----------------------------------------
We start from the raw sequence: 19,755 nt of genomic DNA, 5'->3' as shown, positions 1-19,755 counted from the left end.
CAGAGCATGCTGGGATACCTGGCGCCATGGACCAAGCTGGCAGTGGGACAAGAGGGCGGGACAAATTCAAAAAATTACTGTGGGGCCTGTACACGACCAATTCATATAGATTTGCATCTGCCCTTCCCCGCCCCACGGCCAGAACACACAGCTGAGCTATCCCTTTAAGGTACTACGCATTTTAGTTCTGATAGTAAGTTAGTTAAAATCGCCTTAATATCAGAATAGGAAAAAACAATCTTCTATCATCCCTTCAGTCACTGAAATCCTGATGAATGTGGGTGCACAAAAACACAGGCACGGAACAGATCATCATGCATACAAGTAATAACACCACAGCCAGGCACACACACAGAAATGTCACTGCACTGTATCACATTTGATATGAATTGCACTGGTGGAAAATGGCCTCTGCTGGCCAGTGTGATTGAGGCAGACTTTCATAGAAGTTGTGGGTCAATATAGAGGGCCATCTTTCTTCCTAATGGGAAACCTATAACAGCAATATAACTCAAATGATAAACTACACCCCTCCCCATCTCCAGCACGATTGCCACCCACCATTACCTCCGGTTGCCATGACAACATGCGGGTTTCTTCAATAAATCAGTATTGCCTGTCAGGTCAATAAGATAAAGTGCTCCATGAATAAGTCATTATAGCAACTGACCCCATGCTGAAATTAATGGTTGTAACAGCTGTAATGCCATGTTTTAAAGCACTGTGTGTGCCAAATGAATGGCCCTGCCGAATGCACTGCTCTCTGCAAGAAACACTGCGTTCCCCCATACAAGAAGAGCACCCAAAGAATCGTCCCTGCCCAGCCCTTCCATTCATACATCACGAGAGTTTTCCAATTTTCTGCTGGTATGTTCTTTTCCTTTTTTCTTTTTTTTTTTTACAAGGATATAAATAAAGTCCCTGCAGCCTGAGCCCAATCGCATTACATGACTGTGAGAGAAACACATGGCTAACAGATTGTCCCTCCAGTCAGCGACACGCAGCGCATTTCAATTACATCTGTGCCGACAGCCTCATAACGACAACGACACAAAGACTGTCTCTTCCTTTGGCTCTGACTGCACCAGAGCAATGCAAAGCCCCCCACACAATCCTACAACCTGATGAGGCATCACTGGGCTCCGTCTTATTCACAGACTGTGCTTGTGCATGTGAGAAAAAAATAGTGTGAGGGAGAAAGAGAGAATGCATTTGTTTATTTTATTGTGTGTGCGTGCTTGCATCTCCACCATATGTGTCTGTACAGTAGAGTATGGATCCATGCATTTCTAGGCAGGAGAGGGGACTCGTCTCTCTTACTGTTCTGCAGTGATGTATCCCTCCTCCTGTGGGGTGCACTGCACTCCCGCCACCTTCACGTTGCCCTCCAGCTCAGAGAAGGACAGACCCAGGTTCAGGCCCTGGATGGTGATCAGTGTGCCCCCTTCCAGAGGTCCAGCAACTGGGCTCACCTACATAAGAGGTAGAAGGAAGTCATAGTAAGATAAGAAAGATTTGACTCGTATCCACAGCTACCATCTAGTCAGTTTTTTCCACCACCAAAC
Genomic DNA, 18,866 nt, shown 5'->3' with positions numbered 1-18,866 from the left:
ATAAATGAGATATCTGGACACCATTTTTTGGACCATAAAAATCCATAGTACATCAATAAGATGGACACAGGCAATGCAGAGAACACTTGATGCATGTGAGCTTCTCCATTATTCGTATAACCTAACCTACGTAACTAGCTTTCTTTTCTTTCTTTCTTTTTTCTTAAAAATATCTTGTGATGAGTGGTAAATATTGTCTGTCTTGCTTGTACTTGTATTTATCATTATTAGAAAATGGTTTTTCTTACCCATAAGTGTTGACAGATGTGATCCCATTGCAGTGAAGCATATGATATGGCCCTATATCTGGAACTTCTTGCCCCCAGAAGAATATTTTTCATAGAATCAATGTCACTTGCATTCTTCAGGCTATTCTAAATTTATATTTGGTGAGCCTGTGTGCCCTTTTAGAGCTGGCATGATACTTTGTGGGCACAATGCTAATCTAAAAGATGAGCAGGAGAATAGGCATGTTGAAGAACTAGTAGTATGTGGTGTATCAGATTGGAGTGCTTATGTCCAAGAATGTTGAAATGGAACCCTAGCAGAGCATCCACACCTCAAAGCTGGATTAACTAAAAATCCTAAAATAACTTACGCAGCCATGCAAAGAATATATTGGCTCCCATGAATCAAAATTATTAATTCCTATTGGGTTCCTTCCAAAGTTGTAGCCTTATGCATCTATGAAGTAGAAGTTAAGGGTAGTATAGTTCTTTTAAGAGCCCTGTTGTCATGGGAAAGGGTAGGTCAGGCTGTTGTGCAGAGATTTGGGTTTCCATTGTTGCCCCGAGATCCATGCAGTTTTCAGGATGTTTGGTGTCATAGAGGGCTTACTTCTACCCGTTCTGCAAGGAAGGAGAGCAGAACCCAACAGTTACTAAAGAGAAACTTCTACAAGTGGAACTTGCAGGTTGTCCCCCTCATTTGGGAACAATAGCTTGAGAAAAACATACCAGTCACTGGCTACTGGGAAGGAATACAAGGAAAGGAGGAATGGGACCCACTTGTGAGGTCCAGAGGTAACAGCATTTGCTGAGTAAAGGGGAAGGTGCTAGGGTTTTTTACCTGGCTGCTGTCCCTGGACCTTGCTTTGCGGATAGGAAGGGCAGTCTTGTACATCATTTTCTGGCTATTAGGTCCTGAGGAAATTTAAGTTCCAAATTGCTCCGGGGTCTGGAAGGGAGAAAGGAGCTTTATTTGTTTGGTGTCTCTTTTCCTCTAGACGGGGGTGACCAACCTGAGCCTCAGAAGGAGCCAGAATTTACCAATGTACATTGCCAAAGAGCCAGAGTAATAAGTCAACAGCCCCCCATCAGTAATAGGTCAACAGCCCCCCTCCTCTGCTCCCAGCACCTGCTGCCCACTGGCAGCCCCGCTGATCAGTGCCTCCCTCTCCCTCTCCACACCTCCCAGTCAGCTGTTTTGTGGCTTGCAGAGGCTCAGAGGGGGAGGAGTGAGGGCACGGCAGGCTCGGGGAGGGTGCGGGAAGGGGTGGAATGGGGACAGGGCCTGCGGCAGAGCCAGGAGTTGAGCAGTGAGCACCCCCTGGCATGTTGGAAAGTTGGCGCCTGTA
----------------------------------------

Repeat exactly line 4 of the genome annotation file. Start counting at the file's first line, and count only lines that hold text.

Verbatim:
ATAAATGAGATATCTGGACACCATTTTTTGGACCATAAAAATCCATAGTACATCAATAAGATGGACACAGGCAATGCAGAGAACACTTGATGCATGTGAGCTTCTCCATTATTCGTATAACCTAACCTACGTAACTAGCTTTCTTTTCTTTCTTTCTTTTTTCTTAAAAATATCTTGTGATGAGTGGTAAATATTGTCTGTCTTGCTTGTACTTGTATTTATCATTATTAGAAAATGGTTTTTCTTACCCATAAGTGTTGACAGATGTGATCCCATTGCAGTGAAGCATATGATATGGCCCTATATCTGGAACTTCTTGCCCCCAGAAGAATATTTTTCATAGAATCAATGTCACTTGCATTCTTCAGGCTATTCTAAATTTATATTTGGTGAGCCTGTGTGCCCTTTTAGAGCTGGCATGATACTTTGTGGGCACAATGCTAATCTAAAAGATGAGCAGGAGAATAGGCATGTTGAAGAACTAGTAGTATGTGGTGTATCAGATTGGAGTGCTTATGTCCAAGAATGTTGAAATGGAACCCTAGCAGAGCATCCACACCTCAAAGCTGGATTAACTAAAAATCCTAAAATAACTTACGCAGCCATGCAAAGAATATATTGGCTCCCATGAATCAAAATTATTAATTCCTATTGGGTTCCTTCCAAAGTTGTAGCCTTATGCATCTATGAAGTAGAAGTTAAGGGTAGTATAGTTCTTTTAAGAGCCCTGTTGTCATGGGAAAGGGTAGGTCAGGCTGTTGTGCAGAGATTTGGGTTTCCATTGTTGCCCCGAGATCCATGCAGTTTTCAGGATGTTTGGTGTCATAGAGGGCTTACTTCTACCCGTTCTGCAAGGAAGGAGAGCAGAACCCAACAGTTACTAAAGAGAAACTTCTACAAGTGGAACTTGCAGGTTGTCCCCCTCATTTGGGAACAATAGCTTGAGAAAAACATACCAGTCACTGGCTACTGGGAAGGAATACAAGGAAAGGAGGAATGGGACCCACTTGTGAGGTCCAGAGGTAACAGCATTTGCTGAGTAAAGGGGAAGGTGCTAGGGTTTTTTACCTGGCTGCTGTCCCTGGACCTTGCTTTGCGGATAGGAAGGGCAGTCTTGTACATCATTTTCTGGCTATTAGGTCCTGAGGAAATTTAAGTTCCAAATTGCTCCGGGGTCTGGAAGGGAGAAAGGAGCTTTATTTGTTTGGTGTCTCTTTTCCTCTAGACGGGGGTGACCAACCTGAGCCTCAGAAGGAGCCAGAATTTACCAATGTACATTGCCAAAGAGCCAGAGTAATAAGTCAACAGCCCCCCATCAGTAATAGGTCAACAGCCCCCCTCCTCTGCTCCCAGCACCTGCTGCCCACTGGCAGCCCCGCTGATCAGTGCCTCCCTCTCCCTCTCCACACCTCCCAGTCAGCTGTTTTGTGGCTTGCAGAGGCTCAGAGGGGGAGGAGTGAGGGCACGGCAGGCTCGGGGAGGGTGCGGGAAGGGGTGGAATGGGGACAGGGCCTGCGGCAGAGCCAGGAGTTGAGCAGTGAGCACCCCCTGGCATGTTGGAAAGTTGGCGCCTGTA